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Manage conflict in the workplace
We cannot choose to wake up one morning and live in a world that is peaceful, and I am speaking about a world where no conflict exists. However, we can choose the way we react to conflict when it arises. In 2012 when I was studying a course titled Certified Leadership and Talent Management with the Workplace Coach Institute, I was exposed to few assessments. One I found particularly interesting was Conflict Dynamic Profile (CDP).
The CDP is an assessment instrument, which was developed by The Centre for Conflict Dynamics at Eckerd College. It is based upon the Dynamic Conflict Model (see below) and is used by managers and employees to help prevent harmful conflict in the workplace. The CDP has a total of 99 questions, of which 66 deal with behaviour and 36 are about hot buttons. Hot Buttons are really situations or people who irritate you enough to make you react negatively.
The questionnaire is easy to use, and it takes between 20 to 25 minutes to complete. This assessment can be used for employees at all levels and is applicable for small, medium and large organisations within any industry. Companies that recognise managing conflicts in the workplace will benefit tremendously. Outlined below are some of these benefits.
The benefits of effective conflict management:
1. Reduce costs—by making better business decisions, and implementing initiatives more effectively which will achieve better return on investment.
2. Increase productivity—when conflict is at a minimal in the workplace, there will be a reduction in absenteeism and “presenteeism.” Decision making will be improved, and it will foster an environment of creative innovation.
3. Retain your top performers—supervisory and peer relationships will be strengthened, teams will be more engaged, and open communicating will give your people the power to make a positive difference.
4. Manage risk—violence, sabotage and vandalism can be prevented; reduce legal risks and increase the perception of your organisation’s brand.
Therefore, managers/executives must embrace conflict management as part of developing and training their employees. This will empower their staff so that they become aware that they can choose to respond to conflict either constructively or destructively. Roger Fisher and William Ury, in the best-selling book “Getting To Yes,” state that we must “separate the people from the problem.” Once we can do this, we can de-escalate rather than escalate the conflict.
The Centre for Conflict Dynamics defined conflict as “any situation in which people have apparently incompatible goals, interest, principles or feelings.” Conflict then, is inevitable in the workplace, as we work among people with different goals, interests, principles and emotions. Managers and employees, therefore, must be aware of how they respond during a conflict. By taking the CDP assessment, they will be given a report on their constructive responses, destructive responses and, of course, what their “hot buttons” are.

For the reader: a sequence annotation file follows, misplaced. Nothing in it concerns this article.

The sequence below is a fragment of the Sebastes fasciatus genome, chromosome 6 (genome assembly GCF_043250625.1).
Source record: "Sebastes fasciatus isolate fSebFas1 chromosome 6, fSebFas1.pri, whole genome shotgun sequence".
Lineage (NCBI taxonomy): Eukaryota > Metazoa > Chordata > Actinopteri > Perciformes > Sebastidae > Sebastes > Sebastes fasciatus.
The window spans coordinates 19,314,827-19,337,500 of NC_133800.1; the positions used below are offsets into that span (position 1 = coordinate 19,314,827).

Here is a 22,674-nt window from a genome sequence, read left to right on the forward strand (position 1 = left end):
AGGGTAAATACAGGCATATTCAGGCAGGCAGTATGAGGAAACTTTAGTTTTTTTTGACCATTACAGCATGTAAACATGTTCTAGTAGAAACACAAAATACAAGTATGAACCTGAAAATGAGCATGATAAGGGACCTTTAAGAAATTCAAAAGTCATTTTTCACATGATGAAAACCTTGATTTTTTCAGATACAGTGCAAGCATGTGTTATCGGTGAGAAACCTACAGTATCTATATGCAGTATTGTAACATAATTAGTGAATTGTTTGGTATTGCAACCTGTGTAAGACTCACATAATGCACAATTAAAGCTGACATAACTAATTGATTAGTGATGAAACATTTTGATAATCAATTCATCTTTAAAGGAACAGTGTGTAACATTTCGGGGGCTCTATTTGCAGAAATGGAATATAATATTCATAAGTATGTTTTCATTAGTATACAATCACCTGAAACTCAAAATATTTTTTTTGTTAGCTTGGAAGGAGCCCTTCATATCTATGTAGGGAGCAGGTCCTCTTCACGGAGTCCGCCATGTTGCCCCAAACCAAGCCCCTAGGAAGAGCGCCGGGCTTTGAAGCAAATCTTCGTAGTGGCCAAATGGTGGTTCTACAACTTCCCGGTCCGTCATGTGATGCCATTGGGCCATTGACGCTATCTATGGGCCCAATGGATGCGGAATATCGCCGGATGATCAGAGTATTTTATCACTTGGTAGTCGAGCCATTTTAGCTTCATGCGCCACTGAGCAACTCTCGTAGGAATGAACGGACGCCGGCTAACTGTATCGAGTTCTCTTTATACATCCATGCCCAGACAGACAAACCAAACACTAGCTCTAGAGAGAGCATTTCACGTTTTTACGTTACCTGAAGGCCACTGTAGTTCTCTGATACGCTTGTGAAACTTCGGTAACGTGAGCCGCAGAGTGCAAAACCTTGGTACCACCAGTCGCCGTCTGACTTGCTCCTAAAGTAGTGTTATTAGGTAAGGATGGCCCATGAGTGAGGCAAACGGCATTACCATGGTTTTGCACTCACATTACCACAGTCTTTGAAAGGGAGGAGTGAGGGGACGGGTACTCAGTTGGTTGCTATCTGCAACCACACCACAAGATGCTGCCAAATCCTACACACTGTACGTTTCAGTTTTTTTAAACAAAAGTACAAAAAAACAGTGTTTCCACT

Let me now briefly outline these according to the CDP:
Constructive Response Profile
Seven ways of responding to conflict that have the effect of reducing conflict:
1. Perspective taking—putting yourself in the other person’s position and trying to understand that person’s point of view.
2. Creating solutions—brainstorming with the other person, asking questions, and trying to create solutions to the problem.
3. Expressing emotions—talking honestly with the other person and expressing your thoughts and feelings.
4. Reaching out—reaching out to the other person, making the first move, and trying to make amends.
5. Reflective thinking—analysing the situation, weighing the pros and cons, and thinking about the best response.
6. Delay responding—waiting things out, letting matters settle down, or taking a “time out” when emotions are running high.
7. Adapting—staying flexible and trying to make the best of the situation.
Destructive Response Profile
Eight ways of responding to conflict that have the effect of escalating conflict:
1. Winning at all costs—arguing vigorously for your own position and trying to win at all costs.
2. Displaying anger—expressing anger, raising your voice, and using harsh, angry words.
3. Demeaning others—laughing at the other person, ridiculing the other’s ideas, and using sarcasm.
4. Retaliating—obstructing the other person, retaliating against the other, and trying to get revenge.
5. Avoiding—avoiding or ignoring the other person, and acting distant and aloof.
6. Yielding—giving in to the other person in order to avoid further conflict.
7. Hiding emotions—concealing your true emotions even though feeling upset.
8. Self-criticising—replaying the incident over in your mind and criticising yourself for not handling it better.
Once our responses to conflict have been established, it becomes easy to determine the areas for development. A coach can then work with the person to assist him/her in completing their action plan, which will guide the coaching sessions. One must remember that change begins with you and me.
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